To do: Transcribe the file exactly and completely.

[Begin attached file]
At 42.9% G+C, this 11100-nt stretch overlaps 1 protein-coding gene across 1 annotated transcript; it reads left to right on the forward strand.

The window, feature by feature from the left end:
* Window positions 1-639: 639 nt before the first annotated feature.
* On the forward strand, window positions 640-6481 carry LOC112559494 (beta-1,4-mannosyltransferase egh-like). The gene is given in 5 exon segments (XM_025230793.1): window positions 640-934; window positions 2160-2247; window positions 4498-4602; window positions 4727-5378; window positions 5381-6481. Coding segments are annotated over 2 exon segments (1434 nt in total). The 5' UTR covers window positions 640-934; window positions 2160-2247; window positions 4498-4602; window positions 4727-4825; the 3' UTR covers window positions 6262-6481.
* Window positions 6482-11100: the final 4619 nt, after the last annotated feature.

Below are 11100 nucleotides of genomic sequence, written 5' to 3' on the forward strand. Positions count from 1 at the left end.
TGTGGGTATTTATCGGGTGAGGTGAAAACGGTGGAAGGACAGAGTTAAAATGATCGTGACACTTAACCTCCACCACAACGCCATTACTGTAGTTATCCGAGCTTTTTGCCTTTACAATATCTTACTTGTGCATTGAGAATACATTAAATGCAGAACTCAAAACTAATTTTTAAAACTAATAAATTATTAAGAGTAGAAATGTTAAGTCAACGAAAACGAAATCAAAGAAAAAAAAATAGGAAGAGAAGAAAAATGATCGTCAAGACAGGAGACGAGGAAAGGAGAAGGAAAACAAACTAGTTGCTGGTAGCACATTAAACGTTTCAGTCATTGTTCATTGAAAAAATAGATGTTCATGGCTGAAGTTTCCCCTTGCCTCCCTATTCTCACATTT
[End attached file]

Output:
At 42.9% G+C, this 11100-nt stretch overlaps 1 protein-coding gene across 1 annotated transcript; it reads left to right on the forward strand.

The window, feature by feature from the left end:
* Window positions 1-639: 639 nt before the first annotated feature.
* On the forward strand, window positions 640-6481 carry LOC112559494 (beta-1,4-mannosyltransferase egh-like). The gene is given in 5 exon segments (XM_025230793.1): window positions 640-934; window positions 2160-2247; window positions 4498-4602; window positions 4727-5378; window positions 5381-6481. Coding segments are annotated over 2 exon segments (1434 nt in total). The 5' UTR covers window positions 640-934; window positions 2160-2247; window positions 4498-4602; window positions 4727-4825; the 3' UTR covers window positions 6262-6481.
* Window positions 6482-11100: the final 4619 nt, after the last annotated feature.

Below are 11100 nucleotides of genomic sequence, written 5' to 3' on the forward strand. Positions count from 1 at the left end.
TGTGGGTATTTATCGGGTGAGGTGAAAACGGTGGAAGGACAGAGTTAAAATGATCGTGACACTTAACCTCCACCACAACGCCATTACTGTAGTTATCCGAGCTTTTTGCCTTTACAATATCTTACTTGTGCATTGAGAATACATTAAATGCAGAACTCAAAACTAATTTTTAAAACTAATAAATTATTAAGAGTAGAAATGTTAAGTCAACGAAAACGAAATCAAAGAAAAAAAAATAGGAAGAGAAGAAAAATGATCGTCAAGACAGGAGACGAGGAAAGGAGAAGGAAAACAAACTAGTTGCTGGTAGCACATTAAACGTTTCAGTCATTGTTCATTGAAAAAATAGATGTTCATGGCTGAAGTTTCCCCTTGCCTCCCTATTCTCACATTT